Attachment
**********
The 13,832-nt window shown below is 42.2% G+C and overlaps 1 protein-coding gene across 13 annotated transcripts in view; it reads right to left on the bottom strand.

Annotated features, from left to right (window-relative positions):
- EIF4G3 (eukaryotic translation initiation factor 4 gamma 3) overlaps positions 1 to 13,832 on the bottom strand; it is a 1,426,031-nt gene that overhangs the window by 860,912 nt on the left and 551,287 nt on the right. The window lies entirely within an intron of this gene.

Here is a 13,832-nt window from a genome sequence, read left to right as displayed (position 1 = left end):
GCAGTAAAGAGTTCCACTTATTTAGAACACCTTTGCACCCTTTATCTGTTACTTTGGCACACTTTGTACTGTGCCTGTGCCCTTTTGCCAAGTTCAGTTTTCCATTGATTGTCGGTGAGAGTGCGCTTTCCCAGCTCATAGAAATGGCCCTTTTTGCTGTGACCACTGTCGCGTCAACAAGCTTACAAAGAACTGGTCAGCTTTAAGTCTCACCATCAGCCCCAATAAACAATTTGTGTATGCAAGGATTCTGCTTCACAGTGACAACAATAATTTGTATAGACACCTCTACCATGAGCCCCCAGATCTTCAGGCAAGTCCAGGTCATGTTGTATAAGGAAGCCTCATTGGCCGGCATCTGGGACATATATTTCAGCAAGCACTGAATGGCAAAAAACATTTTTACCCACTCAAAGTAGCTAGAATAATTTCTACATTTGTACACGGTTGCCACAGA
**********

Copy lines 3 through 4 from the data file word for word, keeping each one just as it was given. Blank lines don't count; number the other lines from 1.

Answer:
- EIF4G3 (eukaryotic translation initiation factor 4 gamma 3) overlaps positions 1 to 13,832 on the bottom strand; it is a 1,426,031-nt gene that overhangs the window by 860,912 nt on the left and 551,287 nt on the right. The window lies entirely within an intron of this gene.

Here is a 13,832-nt window from a genome sequence, read left to right as displayed (position 1 = left end):